Add chronic fatigue syndrome and you’ve got a great invention that outclasses Jimmy Frey’s tough guy crybaby. Except that Luke, constantly chronicling his constant struggle with his faith in G-d and attraction to p-rn, is real.
We first ran into Luke on the web about five years ago, when he commented on the book Tabloid Baby and a brief passage on tabloid television’s clash with Hollywood’s “Velvet Mafia.” Later, we spoke with Luke while researching the groundbreaking documentary series, Adults Only: The Secret History of The Other Hollywood for Court TV. Luke ran a website that covered the porn industry (he sold it, then started a new one). Obsessively. But he was not of the industry. He hated it. He hated the people who exploited young flesh and hated the side of himself that drew him to it. All that turned up on the website, along with straight coverage of the business. The people in the porn industry didn’t necessarily like Luke. In fact many of them disliked him and his site. But they had a chronicler.
Luke also covers the media and Hollywood. Eventually, Luke interviewed the author of Tabloid Baby more than once. Once on the phone, and later in person. Both times, Luke had a tape recorder running and we knew it. The interviews were transcribed and whipped into online stories within hours, not days. And they were spot-on accurate. Luke’s observations were sharp. He did not have an agenda or slant. Some of what was written was not flattering. Some of it was wince-making. Occasionally, it was a surprise to find something included. But it was right.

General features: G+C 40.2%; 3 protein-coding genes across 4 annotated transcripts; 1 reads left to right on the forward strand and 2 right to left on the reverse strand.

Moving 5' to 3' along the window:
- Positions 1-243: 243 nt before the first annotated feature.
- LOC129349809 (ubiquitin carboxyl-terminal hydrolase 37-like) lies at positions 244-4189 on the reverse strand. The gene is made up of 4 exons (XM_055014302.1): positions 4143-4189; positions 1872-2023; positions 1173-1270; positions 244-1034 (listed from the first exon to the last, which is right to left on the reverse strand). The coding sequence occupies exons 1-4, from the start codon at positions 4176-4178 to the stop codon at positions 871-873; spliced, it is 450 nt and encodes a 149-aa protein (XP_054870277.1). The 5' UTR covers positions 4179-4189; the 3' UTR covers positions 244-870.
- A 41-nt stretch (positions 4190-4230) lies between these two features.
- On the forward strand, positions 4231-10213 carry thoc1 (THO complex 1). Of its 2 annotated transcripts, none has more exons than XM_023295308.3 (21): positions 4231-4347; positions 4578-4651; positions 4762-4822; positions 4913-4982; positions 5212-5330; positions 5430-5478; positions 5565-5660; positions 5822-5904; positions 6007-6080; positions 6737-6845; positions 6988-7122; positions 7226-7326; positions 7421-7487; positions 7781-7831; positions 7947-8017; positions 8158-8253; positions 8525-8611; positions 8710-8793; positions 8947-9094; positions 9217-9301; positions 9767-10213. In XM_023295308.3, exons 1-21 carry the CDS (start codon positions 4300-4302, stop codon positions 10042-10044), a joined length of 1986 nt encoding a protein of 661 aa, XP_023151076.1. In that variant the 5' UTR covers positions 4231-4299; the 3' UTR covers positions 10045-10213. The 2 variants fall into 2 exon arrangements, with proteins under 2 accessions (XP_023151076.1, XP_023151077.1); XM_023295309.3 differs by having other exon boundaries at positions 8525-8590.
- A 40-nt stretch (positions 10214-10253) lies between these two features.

When we first met Luke at Book Soup on the Sunset Strip, at a literary event for Legs McNeil’s book, The Other Hollywood, Luke was a serious presence amid the punk, lit and porn lowlifes assembled. Within hours, Luke’s report of the event was on the Internet.
Luke is a chronicler of our times in a way we’re not used to being chronicled. Now he’s gathering cases of child molesting rabbis while continuing his conflicted search for a woman. Bubbling beneath is his legal fight.
Last week, we asked Luke about the case via email:
How did it start?
I interviewed Jeff Wald July 2, 2002. I sent him a transcript afterward. He didn't like what I wrote up about him, particularly my mentioning he had a pot-belly and that I quoted a poem his son wrote about Jeff's struggles with cocaine (that Jeff showed me during the interview).
How did it get to court?
He asked me to take down the profile. I refused. He sued me in September, 2005.
Do you have a lawyer?
Yes. My friend Justin Levine is defending me pro bono.
Where does it stand now?
Going through various motions before the judge.
How can people help or support you?
I don't think I need any help.
Since then, according to Luke, Judge Lisa Hart Cole has recused herself and the case has been reassigned to Judge James A. Bascue in Department West N, 1725 Main Street, Santa Monica.
We keep reading about “bloggers rights.” Quietly, casually, in his roundabout way, Luke is forcing the issue to be played out in court. And he could wind up making a federal case of it. So get on board and keep an eye on this case.